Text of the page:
TAMPA — When Kim Silas left the Army in 1984, she didn't seek support from veterans organizations.
She'd had enough of the military, she said, and was ready for life as a civilian.
For a while, that worked.
At least, until 2007, when she got laid off from her job in the warehousing industry. As a single mom facing foreclosure, she didn't know where to turn.
That's when a friend reminded her of the Veterans Affairs Department. Now, as she gets back on her feet, she wants fellow women veterans to know there are services available for them, too.
"I'm living proof that the VA is working for me," she said Saturday at the Stand Up for Women Veterans event in Al Lopez Park.
Sponsored by Tampa Crossroads and funded by the Labor Department's Women's Bureau, the event aimed to connect women veterans with the services, resources and help they need. It's the first effort of its kind in the state and one of only a few held in the nation.
"In the past, there really was not a large female military population," said Sara Romeo, chief executive of Tampa Crossroads. "Today, about 20 percent of the military is female. The more females we have enlisting, the more services we need to provide specifically for them."
Women veterans often need help obtaining health care for dependents, child care, job training and affordable housing, Romeo said. Those services exist, she said, the women just need to know about them.
Homelessness also is a concern. About 300 women veterans are thought to be homeless in Tampa Bay, she said.
That's one of the reasons why the Women's Bureau placed veterans among its top priorities, said Paulette Lewis, a regional administrator of the Women's Bureau.
"Women are often not aware of the resources available to them or are not comfortable seeking them," Lewis said.
Souna Herolien of Brandon needs those services now.
"It's hard to be a single parent and a veteran out there trying to find a job," she said.
Herolien served in the Army as a cook for six years. During that time, she earned a bachelor's degree in technical management by taking classes online. Since leaving the Army last year, she hasn't been able to find employment utilizing her education.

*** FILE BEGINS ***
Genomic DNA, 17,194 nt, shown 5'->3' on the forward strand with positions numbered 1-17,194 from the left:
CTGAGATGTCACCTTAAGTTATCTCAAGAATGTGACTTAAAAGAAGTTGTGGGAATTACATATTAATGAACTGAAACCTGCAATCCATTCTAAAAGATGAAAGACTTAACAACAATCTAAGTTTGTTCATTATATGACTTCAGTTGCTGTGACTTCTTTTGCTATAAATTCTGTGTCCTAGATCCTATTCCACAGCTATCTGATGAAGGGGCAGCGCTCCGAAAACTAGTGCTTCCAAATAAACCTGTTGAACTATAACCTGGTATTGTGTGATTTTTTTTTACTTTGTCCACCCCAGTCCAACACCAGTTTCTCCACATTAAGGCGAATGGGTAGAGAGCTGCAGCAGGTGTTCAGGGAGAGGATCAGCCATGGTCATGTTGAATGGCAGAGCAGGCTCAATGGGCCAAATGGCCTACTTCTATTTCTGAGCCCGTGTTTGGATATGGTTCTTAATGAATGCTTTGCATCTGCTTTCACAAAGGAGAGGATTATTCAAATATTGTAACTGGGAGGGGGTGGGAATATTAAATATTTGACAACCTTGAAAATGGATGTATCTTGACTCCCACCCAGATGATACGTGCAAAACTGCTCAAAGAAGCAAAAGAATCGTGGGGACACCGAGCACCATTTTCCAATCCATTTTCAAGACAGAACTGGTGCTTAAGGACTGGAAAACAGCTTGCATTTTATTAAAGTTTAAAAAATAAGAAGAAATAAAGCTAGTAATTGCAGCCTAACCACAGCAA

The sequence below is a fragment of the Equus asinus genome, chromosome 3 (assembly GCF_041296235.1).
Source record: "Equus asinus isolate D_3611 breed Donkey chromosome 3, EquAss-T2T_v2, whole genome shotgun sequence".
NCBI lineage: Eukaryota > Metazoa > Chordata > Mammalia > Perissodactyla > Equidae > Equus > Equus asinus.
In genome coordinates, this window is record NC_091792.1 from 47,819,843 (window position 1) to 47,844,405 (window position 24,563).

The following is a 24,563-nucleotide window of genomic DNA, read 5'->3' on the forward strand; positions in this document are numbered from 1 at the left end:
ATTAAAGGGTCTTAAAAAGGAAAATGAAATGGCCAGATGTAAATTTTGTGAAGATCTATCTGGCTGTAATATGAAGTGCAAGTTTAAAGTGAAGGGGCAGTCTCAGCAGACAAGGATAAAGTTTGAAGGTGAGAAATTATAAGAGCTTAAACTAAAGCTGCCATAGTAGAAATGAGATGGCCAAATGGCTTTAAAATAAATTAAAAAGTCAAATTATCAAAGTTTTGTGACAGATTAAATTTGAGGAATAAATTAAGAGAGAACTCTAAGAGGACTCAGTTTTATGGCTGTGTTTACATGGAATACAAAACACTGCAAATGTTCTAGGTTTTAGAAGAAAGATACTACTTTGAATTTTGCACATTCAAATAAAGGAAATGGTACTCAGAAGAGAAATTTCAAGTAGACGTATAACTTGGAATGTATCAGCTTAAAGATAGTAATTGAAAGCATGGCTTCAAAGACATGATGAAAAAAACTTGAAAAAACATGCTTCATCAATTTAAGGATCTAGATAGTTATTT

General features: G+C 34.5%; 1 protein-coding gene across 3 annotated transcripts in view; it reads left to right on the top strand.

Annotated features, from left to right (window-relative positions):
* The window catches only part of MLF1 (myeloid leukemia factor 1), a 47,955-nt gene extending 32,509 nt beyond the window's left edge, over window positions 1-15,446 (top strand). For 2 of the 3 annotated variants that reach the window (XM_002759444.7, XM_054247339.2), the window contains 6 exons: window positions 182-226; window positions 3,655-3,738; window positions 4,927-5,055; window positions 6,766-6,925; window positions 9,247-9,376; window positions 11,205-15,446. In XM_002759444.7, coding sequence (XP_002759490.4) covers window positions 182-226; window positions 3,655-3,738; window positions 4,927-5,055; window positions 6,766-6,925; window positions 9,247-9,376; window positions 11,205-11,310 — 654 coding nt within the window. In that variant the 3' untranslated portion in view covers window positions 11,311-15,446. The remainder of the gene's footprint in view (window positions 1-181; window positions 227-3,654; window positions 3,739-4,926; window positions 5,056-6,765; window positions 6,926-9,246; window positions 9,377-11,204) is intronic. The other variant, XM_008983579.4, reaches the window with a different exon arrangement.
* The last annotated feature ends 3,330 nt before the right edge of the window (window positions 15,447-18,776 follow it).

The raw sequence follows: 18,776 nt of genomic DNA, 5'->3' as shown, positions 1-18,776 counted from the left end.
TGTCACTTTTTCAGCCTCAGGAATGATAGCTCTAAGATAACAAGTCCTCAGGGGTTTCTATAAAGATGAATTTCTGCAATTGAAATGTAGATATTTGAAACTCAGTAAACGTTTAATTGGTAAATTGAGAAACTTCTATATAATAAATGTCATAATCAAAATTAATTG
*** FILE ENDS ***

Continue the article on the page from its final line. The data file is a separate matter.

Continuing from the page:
"Everybody wants me to have experience in my field," she said. "That wasn't possible to get while I was in the military."
She is now studying electrical engineering at Hillsborough Community College in a program that provides on-the-job training. On Saturday, she hoped to find information about employment assistance and child care for her 4-year-old twins and 8-year-old daughter.
Silas of Tampa says the services provided have helped. She battled depression and anxiety for much of her life, she said. Reaching out to the VA allowed her to receive treatment and move on so she can help others.
"I'm at the stage of recovery that is about giving back to veterans," she said.
She wants to empower women and be a mentor to others.
That's something Romeo hopes will happen with other successful female veterans, too.
"We want to create a sisterhood with those women who understand what veterans are going through because they've been through it themselves," Romeo said.
Silas wishes she had known about the services sooner and vows to make sure others do. Since becoming involved with veterans organizations, she has grown tremendously, she said.
"I was a tiny oak tree," she said. "And now, I'm a mighty oak tree."
Shelley Rossetter can be reached at firstname.lastname@example.org or (813) 661-2442.